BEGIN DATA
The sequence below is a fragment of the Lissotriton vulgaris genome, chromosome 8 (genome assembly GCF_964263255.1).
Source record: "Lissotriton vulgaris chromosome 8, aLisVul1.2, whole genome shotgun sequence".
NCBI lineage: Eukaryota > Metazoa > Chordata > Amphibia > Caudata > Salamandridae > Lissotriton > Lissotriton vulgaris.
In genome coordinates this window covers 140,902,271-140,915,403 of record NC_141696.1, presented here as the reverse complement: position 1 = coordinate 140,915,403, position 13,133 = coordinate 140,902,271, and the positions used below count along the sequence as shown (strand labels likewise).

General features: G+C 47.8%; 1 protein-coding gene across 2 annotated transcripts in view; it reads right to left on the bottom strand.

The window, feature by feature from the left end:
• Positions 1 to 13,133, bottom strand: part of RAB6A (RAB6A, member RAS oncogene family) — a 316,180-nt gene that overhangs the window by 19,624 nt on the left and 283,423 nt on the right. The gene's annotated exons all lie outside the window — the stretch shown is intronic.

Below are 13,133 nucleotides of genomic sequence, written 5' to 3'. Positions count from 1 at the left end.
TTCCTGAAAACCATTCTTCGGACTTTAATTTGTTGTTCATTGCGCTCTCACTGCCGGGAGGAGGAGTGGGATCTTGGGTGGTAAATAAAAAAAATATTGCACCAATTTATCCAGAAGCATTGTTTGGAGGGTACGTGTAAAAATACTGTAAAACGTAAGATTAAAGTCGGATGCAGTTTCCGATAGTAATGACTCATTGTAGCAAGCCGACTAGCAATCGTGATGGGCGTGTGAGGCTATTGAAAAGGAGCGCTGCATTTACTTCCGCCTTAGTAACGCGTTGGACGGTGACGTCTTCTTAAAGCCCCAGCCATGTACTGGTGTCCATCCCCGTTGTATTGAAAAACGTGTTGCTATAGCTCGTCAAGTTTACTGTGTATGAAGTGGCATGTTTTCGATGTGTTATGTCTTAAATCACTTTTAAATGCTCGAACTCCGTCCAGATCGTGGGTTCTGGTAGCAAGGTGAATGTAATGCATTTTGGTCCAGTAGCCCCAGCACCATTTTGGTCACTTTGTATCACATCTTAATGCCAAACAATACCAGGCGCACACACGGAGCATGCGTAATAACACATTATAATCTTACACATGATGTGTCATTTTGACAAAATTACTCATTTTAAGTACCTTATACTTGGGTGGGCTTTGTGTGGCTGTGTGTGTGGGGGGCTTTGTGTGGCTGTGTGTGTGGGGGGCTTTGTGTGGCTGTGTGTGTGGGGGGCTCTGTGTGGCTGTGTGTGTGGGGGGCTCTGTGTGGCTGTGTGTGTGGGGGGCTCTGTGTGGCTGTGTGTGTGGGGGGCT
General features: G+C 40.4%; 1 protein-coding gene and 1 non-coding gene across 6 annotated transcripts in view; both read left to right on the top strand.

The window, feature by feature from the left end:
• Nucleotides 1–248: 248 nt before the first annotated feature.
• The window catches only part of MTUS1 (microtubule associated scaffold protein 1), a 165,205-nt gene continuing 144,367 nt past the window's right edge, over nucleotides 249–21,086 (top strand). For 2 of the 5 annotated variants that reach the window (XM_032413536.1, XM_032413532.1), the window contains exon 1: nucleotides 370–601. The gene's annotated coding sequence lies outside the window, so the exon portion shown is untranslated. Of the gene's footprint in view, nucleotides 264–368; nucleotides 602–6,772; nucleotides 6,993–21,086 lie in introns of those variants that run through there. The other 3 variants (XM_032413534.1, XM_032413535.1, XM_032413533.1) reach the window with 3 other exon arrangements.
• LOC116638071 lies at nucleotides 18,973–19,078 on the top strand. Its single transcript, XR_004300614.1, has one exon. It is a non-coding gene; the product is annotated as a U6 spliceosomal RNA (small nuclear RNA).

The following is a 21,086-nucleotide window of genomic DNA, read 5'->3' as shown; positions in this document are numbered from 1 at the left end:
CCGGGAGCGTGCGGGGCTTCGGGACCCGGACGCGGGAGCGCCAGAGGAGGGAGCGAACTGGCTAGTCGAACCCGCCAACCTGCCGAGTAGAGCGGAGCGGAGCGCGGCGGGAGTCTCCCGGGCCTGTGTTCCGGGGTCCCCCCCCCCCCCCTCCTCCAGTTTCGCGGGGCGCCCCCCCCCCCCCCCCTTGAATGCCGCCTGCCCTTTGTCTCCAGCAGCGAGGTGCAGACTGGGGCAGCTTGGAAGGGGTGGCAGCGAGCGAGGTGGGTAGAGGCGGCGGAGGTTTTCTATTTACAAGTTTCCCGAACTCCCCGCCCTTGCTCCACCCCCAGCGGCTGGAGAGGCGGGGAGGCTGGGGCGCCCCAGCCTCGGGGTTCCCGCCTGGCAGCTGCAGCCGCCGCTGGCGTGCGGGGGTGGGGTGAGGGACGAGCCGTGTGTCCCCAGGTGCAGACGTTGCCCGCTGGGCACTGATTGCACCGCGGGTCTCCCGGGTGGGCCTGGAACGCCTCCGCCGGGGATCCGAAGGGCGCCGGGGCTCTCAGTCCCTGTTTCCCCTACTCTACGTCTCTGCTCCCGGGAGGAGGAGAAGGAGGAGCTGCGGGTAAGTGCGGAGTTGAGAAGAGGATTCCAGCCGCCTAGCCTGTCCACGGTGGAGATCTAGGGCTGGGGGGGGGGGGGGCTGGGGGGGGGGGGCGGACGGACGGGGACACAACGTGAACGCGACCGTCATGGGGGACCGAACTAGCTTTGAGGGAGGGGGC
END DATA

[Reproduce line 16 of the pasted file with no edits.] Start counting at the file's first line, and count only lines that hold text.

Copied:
CCGGGAGCGTGCGGGGCTTCGGGACCCGGACGCGGGAGCGCCAGAGGAGGGAGCGAACTGGCTAGTCGAACCCGCCAACCTGCCGAGTAGAGCGGAGCGGAGCGCGGCGGGAGTCTCCCGGGCCTGTGTTCCGGGGTCCCCCCCCCCCCCCTCCTCCAGTTTCGCGGGGCGCCCCCCCCCCCCCCCCTTGAATGCCGCCTGCCCTTTGTCTCCAGCAGCGAGGTGCAGACTGGGGCAGCTTGGAAGGGGTGGCAGCGAGCGAGGTGGGTAGAGGCGGCGGAGGTTTTCTATTTACAAGTTTCCCGAACTCCCCGCCCTTGCTCCACCCCCAGCGGCTGGAGAGGCGGGGAGGCTGGGGCGCCCCAGCCTCGGGGTTCCCGCCTGGCAGCTGCAGCCGCCGCTGGCGTGCGGGGGTGGGGTGAGGGACGAGCCGTGTGTCCCCAGGTGCAGACGTTGCCCGCTGGGCACTGATTGCACCGCGGGTCTCCCGGGTGGGCCTGGAACGCCTCCGCCGGGGATCCGAAGGGCGCCGGGGCTCTCAGTCCCTGTTTCCCCTACTCTACGTCTCTGCTCCCGGGAGGAGGAGAAGGAGGAGCTGCGGGTAAGTGCGGAGTTGAGAAGAGGATTCCAGCCGCCTAGCCTGTCCACGGTGGAGATCTAGGGCTGGGGGGGGGGGGGGCTGGGGGGGGGGGGCGGACGGACGGGGACACAACGTGAACGCGACCGTCATGGGGGACCGAACTAGCTTTGAGGGAGGGGGC